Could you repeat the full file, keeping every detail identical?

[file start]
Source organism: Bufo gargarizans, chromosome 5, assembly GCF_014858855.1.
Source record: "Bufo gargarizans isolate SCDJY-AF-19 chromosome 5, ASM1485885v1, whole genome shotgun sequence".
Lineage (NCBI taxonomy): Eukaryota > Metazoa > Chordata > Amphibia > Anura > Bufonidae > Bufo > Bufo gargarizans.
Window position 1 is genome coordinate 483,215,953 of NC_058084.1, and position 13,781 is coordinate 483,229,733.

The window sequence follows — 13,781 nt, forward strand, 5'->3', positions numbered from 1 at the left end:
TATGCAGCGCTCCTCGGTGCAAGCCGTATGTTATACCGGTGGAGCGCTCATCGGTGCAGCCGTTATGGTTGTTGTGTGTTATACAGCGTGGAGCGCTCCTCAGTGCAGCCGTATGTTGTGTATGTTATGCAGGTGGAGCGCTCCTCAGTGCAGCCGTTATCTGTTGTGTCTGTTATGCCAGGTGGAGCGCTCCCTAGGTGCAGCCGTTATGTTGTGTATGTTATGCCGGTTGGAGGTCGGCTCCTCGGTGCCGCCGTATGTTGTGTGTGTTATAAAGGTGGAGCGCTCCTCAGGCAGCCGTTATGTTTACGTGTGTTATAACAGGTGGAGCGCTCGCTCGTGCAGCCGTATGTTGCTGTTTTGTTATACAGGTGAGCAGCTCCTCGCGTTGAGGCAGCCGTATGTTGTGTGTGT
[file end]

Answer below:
Source organism: Bufo gargarizans, chromosome 5, assembly GCF_014858855.1.
Source record: "Bufo gargarizans isolate SCDJY-AF-19 chromosome 5, ASM1485885v1, whole genome shotgun sequence".
Lineage (NCBI taxonomy): Eukaryota > Metazoa > Chordata > Amphibia > Anura > Bufonidae > Bufo > Bufo gargarizans.
Window position 1 is genome coordinate 483,215,953 of NC_058084.1, and position 13,781 is coordinate 483,229,733.

The window sequence follows — 13,781 nt, forward strand, 5'->3', positions numbered from 1 at the left end:
TATGCAGCGCTCCTCGGTGCAAGCCGTATGTTATACCGGTGGAGCGCTCATCGGTGCAGCCGTTATGGTTGTTGTGTGTTATACAGCGTGGAGCGCTCCTCAGTGCAGCCGTATGTTGTGTATGTTATGCAGGTGGAGCGCTCCTCAGTGCAGCCGTTATCTGTTGTGTCTGTTATGCCAGGTGGAGCGCTCCCTAGGTGCAGCCGTTATGTTGTGTATGTTATGCCGGTTGGAGGTCGGCTCCTCGGTGCCGCCGTATGTTGTGTGTGTTATAAAGGTGGAGCGCTCCTCAGGCAGCCGTTATGTTTACGTGTGTTATAACAGGTGGAGCGCTCGCTCGTGCAGCCGTATGTTGCTGTTTTGTTATACAGGTGAGCAGCTCCTCGCGTTGAGGCAGCCGTATGTTGTGTGTGT